Because alcohol abuse has emerged as a major health concern for outreach programs, outreach workers should have a basic understanding of alcohol-related issues.  Substance abuse, particularly alcohol use, is a topic that warrants serious consideration when working with many priority populations of outreach programs. Risk factors for substance abuse include: poverty, stress, lack of mobility, and lack of recreational opportunities. These risk factors are often commonplace among the vulnerable and hard-to-reach communities outreach programs serve.

It is important to recognize that not everyone who drinks alcohol experiences problems. There are people that occasionally use alcohol in small quantities and experience few or no problems as a result of drinking alcohol. However, there are patterns of alcohol use that do increase a person’s risk for experiencing alcohol-related problems. The following definitions have been provided in order to clarify commonly used terms associated with patterns of drinking that may produce negative consequences. Information from the National Institute on Alcohol Abuse and Alcoholism’s (NIAAA) most frequently asked questions about alcohol is incorporated into the definitions below.

  • Alcohol abuse occurs when a person drinks too much too often. Frequently this pattern of drinking causes health consequences, legal problems, or social problems as a direct result of the individual’s alcohol use. Some of the most typical consequences people experience due to alcohol abuse are related to an inability to fulfill their life obligations. For example, a person abusing alcohol may be repeatedly late or absent from work, have drinking-related medical conditions or injuries, experience relationship problems, be arrested, or cause car crashes.
  • Alcohol Dependency, or alcoholism, is considered a chronic disease that can be treated but not cured. Developing alcohol dependency is related to several factors, including lifestyle choices regarding alcohol consumption and family history. An alcohol-dependent person often experiences at least some of the social, legal, and health problems outlined above, but the individual is physically dependent on alcohol as well.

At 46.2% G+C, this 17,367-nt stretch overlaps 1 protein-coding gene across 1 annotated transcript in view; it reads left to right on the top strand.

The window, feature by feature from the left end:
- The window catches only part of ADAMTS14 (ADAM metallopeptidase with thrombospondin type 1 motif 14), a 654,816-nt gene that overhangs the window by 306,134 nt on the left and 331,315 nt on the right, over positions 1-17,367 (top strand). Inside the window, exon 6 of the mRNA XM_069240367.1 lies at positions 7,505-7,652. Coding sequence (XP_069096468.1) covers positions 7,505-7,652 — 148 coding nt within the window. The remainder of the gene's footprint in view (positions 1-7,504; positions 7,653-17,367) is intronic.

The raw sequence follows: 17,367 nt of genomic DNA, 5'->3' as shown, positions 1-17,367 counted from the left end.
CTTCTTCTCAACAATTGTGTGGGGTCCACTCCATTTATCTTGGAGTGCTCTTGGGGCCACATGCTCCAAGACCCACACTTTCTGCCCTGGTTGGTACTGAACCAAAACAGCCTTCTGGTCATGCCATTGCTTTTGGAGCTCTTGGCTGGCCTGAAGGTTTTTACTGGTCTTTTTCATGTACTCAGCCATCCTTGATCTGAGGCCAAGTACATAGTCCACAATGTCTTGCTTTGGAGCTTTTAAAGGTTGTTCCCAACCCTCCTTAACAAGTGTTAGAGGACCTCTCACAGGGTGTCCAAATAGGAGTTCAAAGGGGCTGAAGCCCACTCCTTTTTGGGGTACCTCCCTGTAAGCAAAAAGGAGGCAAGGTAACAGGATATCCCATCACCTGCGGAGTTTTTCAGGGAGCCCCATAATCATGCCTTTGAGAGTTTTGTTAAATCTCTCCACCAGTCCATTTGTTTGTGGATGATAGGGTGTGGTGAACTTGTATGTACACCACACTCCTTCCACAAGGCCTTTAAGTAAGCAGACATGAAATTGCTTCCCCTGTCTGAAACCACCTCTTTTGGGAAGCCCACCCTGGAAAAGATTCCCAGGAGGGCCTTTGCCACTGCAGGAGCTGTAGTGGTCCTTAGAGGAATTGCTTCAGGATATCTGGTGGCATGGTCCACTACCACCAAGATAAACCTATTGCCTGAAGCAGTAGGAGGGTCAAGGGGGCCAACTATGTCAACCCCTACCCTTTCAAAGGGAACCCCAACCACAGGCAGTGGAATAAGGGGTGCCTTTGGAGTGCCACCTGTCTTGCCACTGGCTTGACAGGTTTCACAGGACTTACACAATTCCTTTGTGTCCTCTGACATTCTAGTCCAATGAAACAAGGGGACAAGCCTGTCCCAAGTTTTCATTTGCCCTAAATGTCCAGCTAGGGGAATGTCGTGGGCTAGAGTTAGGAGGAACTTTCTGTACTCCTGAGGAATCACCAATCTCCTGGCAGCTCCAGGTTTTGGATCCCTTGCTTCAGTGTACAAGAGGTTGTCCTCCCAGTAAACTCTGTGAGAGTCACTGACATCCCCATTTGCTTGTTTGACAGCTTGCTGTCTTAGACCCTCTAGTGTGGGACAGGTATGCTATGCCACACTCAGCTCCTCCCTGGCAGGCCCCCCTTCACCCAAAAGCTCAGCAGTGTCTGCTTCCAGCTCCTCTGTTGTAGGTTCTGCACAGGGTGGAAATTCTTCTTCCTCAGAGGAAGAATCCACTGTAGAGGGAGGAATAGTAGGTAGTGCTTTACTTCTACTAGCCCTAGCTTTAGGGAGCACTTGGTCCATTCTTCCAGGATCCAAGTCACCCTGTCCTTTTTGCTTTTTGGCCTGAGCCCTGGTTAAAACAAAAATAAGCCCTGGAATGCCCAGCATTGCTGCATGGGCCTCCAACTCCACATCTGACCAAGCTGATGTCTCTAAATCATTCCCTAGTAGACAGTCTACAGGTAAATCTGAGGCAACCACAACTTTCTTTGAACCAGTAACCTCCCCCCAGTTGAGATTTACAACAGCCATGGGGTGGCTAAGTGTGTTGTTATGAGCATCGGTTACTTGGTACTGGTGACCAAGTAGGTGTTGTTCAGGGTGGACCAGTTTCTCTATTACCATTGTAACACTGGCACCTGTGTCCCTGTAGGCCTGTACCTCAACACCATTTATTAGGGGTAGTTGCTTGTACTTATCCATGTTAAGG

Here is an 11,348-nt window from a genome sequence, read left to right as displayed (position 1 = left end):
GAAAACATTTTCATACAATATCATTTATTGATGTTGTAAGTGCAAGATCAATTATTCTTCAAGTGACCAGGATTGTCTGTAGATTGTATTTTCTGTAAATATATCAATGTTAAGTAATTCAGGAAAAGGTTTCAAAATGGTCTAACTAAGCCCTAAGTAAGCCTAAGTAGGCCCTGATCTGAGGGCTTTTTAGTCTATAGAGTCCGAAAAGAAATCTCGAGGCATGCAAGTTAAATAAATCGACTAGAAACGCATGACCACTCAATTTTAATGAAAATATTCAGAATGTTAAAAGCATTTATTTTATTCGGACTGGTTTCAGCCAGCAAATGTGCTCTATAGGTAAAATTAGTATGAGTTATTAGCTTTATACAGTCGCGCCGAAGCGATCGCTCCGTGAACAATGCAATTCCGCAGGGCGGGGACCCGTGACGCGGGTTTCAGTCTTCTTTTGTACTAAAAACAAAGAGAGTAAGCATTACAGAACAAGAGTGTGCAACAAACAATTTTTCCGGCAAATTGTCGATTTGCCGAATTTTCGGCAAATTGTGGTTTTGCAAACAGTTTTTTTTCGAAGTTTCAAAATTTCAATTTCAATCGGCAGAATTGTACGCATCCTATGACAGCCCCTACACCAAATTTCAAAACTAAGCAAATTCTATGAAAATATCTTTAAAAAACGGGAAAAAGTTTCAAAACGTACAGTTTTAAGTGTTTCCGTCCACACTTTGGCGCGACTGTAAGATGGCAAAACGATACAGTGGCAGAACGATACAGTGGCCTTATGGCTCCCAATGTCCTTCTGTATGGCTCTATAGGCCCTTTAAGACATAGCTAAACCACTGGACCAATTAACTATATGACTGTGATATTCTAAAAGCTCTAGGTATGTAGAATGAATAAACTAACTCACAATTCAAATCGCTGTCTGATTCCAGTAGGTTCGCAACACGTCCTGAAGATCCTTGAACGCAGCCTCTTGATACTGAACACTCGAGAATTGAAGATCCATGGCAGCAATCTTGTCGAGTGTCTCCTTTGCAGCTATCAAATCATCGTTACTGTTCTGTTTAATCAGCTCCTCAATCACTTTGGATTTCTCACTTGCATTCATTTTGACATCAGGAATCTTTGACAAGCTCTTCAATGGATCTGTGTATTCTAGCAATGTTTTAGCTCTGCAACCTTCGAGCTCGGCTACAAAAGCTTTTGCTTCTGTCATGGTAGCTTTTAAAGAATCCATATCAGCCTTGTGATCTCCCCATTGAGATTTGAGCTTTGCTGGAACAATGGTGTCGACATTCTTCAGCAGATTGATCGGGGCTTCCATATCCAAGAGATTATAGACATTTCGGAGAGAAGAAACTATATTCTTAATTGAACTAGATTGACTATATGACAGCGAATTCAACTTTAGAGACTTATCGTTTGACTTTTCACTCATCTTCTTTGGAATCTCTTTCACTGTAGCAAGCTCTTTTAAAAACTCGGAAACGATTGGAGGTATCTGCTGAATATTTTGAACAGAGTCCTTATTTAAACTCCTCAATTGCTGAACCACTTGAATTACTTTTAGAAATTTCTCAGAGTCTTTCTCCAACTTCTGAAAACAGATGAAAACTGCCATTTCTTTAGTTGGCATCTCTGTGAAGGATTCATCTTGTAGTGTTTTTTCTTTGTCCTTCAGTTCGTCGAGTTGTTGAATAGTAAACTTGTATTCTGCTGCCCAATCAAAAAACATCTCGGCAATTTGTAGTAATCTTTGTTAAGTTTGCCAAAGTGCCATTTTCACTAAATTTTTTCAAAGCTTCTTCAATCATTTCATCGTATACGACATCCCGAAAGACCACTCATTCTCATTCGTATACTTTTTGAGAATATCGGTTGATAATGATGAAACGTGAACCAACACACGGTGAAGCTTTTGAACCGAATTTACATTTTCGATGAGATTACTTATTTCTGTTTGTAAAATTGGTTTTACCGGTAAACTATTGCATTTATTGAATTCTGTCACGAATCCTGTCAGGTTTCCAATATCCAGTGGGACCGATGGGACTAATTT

• Alcohol dependency is often associated with an intense desire to drink usually referred to as cravings.
    • Once alcohol dependent individuals begin drinking they usually lose control of when they will stop or how many drinks they will have on any one occasion.
    • Alcohol dependent people will likely experience some form of withdrawal after they stop using alcohol, a sign of physical dependence. Withdrawal may include nausea, sweating, shakiness, or anxiety.  It is also important to note that withdrawal can become serious and life-threatening, leading to a need for immediate medical attention and care.
    • Over time, people who are alcohol dependent are likely to notice a difference in their tolerance level to alcohol. Usually it will take more and more alcohol to achieve the same intoxicating effects.

Sometimes it can be difficult to know if a person’s drinking is problematic. There are four questions that can be asked to help determine if a person’s alcohol use is a cause for concern. The NIAAA indicates that if a person answers “yes” to any of the following questions, an alcohol problem is possible.

  1. Have you ever felt you should cut down on your drinking?
  2. Have people annoyed you by criticizing your drinking?
  3. Have you ever felt bad or guilty about your drinking?
  4. Have you ever had a drink first thing in the morning to steady your nerves or to get rid of a hangover?

The NIAAA recommends that a person the interviewee trusts ask these questions in a private setting to maximize the likelihood of honest, direct answers. If a possible alcohol problem has been identified it is best to refer the person to a professional that can assist him or her in determining the extent and need for further treatment. Find out what assistance is available in your community in advance. Have a listing of referrals readily available. When approaching the person, consider your timing and try not to be judgmental. It is best if the person is sober and calm. Be discrete if possible. Choose a safe, quiet, private setting to offer your referral information. Every situation is unique and personal discretion should be used. If there is ever any question about the best possible course of action, it is always a good idea to seek guidance from a supervisor or an addictions specialist.

In conclusion, alcohol abuse and dependency is a serious issue among many populations that outreach staff serve.  Being aware of this important, yet sensitive, health topic will better enable outreach staff to guide their clients to the appropriate resources and help.  Not every outreach worker can be an addictions specialist, but every outreach worker can help someone with alcohol dependency and abuse problems.    

For more information and resources about alcohol, alcoholism, self-help support, and treatment considerations please reference the following resources.

  • National Institute on Alcohol Abuse and Alcoholism:
  • Alcoholics Anonymous:
  • National Clearinghouse for Alcohol and Drug Information: 
  • The National Drug and Alcohol Treatment Referral Routing Service:
    1-800-662-HELP (4357)